As a kid, you knew you did well when you come home with a star stamped on the back of your hand. You parade it proudly, refusing to wash for fear the badge of honor disappears. Little did you know that for adults a star award is just as glorious.
Chef Onishi Yki was awarded One Michelin Star in 2015 for his ramen joint Tsuta. He admits to being overjoyed at the recognition – the world’s first for a ramen restaurant and the only ramen shop in the world to have a star for 2015 and 2016. A Japanese noodle dish served in savory broth, ramen is a global culinary icon well loved the world over as comfort food any time of day. One can tell that foodie Filipinos aren’t immune to its charm, just looking at the ramen places mushrooming in the last few years. If you think you’ve tasted every kind of ramen in Manila, wait till you meet the signature ramen dishes that earned Tsuta the coveted star.
Chef Yuki creates his own recipes to offer unique versions of the ubiquitous Japanese fare, while remaining as authentic as ramen can get. His award-winning Shoyu Soba (soy-based sauce flavored ramen) boasts of the highest quality freshly made noodles and a deliciously rich broth from a blend of stock of asari clams and chicken, which makes it light, refreshing, and different from what’s currently available. It is then flavored by soy sauce made out of soybeans fully matured for two years in the shoyu brewery in Wakayama, especially for the restaurant. The resulting broth is clear, allowing other ingredients like the char siu, bamboo shoots, leeks, and truffles pureed in truffle oil to take center stage in the mouth in a well-orchestrated explosion of flavors.
The first Tsuta shop opened in Sugamo, Tokyo in January 2012 out of Chef Yuki’s vision of showcasing to the world a dish that is authentically Japanese. Following years of training under and working for his father’s ramen shop, Chef Yuki has mastered what ramen is supposed to be like, while still incorporating his own art into it. By carefully selecting the ingredients that go into the broth and masterfully controlling the elements that affect the taste and quality of the noodles, define ramen he actually did.
The Michelin star award came as a surprise to the chef, given the fickle selection process and the anonymity of the Michelin Guide reviewers. In fact, he was sound asleep on that fateful Tuesday night when he got the call. Yet, even before the star, Tsuta was pretty popular, with people lining up as early as 6AM to get their hands on the delicious bowl for when the shop in Tokyo opens at 11AM. You can imagine how insanely long the line grew after the awarding!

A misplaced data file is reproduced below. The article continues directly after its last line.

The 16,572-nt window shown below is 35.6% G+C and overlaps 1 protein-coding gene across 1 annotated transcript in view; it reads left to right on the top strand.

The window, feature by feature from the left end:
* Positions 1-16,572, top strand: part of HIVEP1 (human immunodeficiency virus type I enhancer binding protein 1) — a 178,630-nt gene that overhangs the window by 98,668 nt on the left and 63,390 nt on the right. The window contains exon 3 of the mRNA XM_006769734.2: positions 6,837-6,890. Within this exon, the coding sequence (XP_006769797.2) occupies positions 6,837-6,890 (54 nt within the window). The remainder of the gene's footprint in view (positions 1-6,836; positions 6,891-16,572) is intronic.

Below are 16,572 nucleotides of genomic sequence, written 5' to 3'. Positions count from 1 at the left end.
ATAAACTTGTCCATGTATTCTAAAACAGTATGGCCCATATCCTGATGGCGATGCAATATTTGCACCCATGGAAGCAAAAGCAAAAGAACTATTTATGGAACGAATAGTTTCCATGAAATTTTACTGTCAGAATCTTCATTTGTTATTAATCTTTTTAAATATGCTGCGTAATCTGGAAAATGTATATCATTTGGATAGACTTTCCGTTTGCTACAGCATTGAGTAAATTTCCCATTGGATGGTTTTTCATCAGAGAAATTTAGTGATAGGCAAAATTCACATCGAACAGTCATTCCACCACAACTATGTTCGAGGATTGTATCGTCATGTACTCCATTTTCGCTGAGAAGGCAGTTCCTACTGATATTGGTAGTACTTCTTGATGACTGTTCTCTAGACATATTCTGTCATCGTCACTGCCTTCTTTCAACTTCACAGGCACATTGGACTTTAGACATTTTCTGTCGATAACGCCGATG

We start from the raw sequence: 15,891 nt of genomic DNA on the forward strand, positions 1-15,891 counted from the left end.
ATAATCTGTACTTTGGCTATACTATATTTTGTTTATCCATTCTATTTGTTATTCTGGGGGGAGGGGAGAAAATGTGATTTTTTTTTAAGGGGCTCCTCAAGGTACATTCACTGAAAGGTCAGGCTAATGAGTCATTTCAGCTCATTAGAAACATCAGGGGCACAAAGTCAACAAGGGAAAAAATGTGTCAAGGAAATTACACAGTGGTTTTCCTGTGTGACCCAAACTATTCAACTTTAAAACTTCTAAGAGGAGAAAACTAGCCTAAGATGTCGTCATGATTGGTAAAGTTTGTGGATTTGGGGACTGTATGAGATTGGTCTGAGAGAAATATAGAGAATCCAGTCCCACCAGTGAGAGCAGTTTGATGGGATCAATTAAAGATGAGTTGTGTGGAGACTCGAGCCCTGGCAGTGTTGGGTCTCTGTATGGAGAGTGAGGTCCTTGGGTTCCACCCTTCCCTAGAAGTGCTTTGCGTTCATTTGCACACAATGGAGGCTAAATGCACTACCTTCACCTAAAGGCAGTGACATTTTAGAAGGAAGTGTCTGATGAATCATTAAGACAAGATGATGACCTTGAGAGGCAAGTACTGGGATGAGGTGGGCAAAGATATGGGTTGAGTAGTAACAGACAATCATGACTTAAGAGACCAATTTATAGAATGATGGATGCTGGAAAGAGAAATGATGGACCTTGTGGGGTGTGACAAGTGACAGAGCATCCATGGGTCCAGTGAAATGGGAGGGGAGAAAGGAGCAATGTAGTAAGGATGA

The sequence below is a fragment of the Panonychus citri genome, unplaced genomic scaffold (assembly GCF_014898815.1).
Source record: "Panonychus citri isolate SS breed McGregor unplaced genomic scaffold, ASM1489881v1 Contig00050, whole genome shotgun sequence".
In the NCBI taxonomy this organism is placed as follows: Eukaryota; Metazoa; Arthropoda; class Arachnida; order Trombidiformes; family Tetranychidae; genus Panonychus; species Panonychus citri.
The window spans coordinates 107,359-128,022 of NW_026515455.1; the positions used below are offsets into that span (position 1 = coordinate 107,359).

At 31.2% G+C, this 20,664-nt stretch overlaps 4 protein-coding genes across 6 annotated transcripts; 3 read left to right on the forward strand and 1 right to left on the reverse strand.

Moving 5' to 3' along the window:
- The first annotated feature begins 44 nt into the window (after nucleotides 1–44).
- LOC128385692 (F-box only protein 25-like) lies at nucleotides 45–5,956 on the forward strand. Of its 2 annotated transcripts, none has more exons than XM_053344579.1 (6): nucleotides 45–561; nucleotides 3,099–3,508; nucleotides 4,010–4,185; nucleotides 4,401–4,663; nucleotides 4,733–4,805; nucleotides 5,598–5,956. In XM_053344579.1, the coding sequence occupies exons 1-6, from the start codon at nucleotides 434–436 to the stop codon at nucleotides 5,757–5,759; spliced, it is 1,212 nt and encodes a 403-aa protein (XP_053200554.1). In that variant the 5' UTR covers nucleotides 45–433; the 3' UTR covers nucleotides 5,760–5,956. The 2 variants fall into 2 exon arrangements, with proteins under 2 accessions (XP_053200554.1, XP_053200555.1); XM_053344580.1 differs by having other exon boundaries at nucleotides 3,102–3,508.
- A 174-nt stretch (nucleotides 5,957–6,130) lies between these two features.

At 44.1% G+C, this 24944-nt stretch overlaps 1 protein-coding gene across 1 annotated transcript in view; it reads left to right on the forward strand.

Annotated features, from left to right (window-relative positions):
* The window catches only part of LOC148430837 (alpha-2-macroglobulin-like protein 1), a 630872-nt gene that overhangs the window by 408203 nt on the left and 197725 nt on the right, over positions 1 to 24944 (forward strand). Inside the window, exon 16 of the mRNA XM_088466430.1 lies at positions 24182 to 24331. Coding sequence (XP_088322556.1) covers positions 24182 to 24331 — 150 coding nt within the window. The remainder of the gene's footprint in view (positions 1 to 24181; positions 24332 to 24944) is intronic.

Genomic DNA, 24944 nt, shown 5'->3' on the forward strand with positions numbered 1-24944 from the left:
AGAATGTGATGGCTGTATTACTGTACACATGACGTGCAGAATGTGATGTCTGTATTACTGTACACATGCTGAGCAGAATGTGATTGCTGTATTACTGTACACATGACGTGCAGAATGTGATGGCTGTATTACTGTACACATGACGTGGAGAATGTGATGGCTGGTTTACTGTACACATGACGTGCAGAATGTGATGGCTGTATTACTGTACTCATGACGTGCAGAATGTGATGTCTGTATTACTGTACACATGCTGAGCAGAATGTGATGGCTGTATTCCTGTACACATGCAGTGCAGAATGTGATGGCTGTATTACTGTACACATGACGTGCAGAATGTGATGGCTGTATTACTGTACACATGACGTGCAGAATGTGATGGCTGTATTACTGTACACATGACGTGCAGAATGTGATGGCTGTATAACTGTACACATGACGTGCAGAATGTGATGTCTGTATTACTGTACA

As certified foodies would know, the Michelin Guide traces its history way back to the 1900s when the tire company put out a guidebook to encourage road tripping in France. It eventually sent anonymous reviewers to try restaurants, a strategy it has continued to this day. The reviewers then decide who deserve stars, based solely on criteria relating to the food ─ quality, mastery of technique, personality, and consistency. Tsuta’s One Star meant that it is a good place to stop along one’s journey, offering cuisine prepared to a consistently high standard.
Demand for the Michelin-starred ramen skyrocketed, prompting Tsuta to open branches in Hong Kong, Taiwan, Manila, and Singapore, where some 200 people lined up on opening day.
Manila is this close to tasting the award-winning ramen, thanks to FOODEE Global Concepts, the same group that brought here other Michelin-starred restaurants Tim Ho Wan, FOO’D by Davide Oldani, and Hawker Chan (also opening soon!), as well as Todd English Food Hall, MESA Filipino Moderne, Llaollao, and Sunnies Café.
Filipinos are expected to match, or even surpass, past opening day fervor. After all, it’s a quintessential millennial experience to get to taste something that has been externally validated, what with our penchant for things out of the ordinary. To reward this, Tsuta Philippines will be giving special prizes to the first 100 people who will line up when Tsuta opens in Bonifacio High Street on December 16. The first 10 guests in line get a one-year supply of Tsuta ramen (that’s one hot, delicious bowl of ramen a week), the next 20 get six months’ worth, another 20 get 3 months’ worth, while the succeeding 50 each gets a voucher for one free ramen bowl of signature Tsuta ramen. Stay tuned to the official Tsuta Philippines Facebook and Instagram accounts for details and mechanics.
Chef Yuki believes that the Michelin star is his tribute to the ramen industry he grew up with. Can you imagine what his father and mentor could have thought when he went home with this particular star?
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